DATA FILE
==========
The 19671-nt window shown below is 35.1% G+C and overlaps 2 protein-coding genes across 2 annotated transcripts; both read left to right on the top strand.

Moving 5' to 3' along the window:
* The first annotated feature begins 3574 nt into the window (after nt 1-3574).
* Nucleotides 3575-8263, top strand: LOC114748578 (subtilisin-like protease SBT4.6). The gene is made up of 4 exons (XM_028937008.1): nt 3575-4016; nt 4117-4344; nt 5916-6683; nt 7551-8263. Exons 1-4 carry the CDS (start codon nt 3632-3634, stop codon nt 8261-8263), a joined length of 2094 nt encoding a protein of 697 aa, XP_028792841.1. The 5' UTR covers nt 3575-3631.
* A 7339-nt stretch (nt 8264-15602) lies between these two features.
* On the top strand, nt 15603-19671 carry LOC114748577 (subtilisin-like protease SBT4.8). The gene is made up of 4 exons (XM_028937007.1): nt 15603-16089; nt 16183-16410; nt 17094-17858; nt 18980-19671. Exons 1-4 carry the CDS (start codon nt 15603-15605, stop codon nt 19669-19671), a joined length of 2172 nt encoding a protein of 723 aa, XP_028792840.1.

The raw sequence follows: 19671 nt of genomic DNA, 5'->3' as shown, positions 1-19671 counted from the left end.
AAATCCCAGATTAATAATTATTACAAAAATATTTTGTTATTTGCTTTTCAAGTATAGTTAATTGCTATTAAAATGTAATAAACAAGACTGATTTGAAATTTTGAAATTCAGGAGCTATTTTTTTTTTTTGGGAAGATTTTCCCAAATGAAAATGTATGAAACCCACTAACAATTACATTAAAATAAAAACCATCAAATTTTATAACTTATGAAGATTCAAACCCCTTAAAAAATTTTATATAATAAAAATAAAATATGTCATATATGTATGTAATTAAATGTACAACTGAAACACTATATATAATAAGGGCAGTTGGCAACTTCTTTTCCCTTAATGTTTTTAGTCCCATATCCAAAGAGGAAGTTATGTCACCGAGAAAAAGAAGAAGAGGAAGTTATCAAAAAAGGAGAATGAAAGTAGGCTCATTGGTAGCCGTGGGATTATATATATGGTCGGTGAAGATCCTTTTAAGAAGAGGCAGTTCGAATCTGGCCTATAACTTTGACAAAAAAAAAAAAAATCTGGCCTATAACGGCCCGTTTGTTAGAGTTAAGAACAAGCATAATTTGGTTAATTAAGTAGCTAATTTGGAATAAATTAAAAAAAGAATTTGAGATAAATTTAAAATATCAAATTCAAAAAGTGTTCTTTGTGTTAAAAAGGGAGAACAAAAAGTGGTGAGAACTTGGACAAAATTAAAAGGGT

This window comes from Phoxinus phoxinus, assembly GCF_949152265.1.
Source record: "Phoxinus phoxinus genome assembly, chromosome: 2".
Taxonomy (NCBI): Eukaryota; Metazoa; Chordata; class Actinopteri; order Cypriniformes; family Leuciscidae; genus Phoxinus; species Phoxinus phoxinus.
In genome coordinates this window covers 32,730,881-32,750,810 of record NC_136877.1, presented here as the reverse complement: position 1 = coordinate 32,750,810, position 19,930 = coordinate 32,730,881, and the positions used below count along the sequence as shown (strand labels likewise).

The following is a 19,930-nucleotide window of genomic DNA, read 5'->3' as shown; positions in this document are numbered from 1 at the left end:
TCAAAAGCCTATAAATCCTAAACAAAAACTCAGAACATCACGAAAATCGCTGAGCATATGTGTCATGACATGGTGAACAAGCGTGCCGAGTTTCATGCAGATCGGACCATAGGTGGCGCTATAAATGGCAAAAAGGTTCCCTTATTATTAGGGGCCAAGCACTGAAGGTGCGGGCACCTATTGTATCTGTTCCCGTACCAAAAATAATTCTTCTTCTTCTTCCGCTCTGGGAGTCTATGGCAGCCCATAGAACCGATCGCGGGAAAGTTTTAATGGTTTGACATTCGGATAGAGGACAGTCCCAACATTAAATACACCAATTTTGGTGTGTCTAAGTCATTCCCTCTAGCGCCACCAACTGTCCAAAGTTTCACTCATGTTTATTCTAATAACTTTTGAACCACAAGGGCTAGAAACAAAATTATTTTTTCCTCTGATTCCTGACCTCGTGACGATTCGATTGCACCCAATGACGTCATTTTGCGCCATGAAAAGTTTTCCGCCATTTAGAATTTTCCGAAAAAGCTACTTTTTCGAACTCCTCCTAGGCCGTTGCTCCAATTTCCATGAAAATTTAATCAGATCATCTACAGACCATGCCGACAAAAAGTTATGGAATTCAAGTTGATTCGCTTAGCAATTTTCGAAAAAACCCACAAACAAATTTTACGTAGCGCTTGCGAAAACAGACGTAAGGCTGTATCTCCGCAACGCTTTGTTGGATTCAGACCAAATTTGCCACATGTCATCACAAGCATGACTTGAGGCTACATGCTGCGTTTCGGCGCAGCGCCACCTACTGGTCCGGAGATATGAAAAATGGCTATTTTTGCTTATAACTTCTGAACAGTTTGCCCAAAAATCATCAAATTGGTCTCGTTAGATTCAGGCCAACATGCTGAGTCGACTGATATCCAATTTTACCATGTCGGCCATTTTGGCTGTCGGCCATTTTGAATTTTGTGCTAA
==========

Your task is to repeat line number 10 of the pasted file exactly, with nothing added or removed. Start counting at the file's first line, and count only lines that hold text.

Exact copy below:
Source record: "Phoxinus phoxinus genome assembly, chromosome: 2".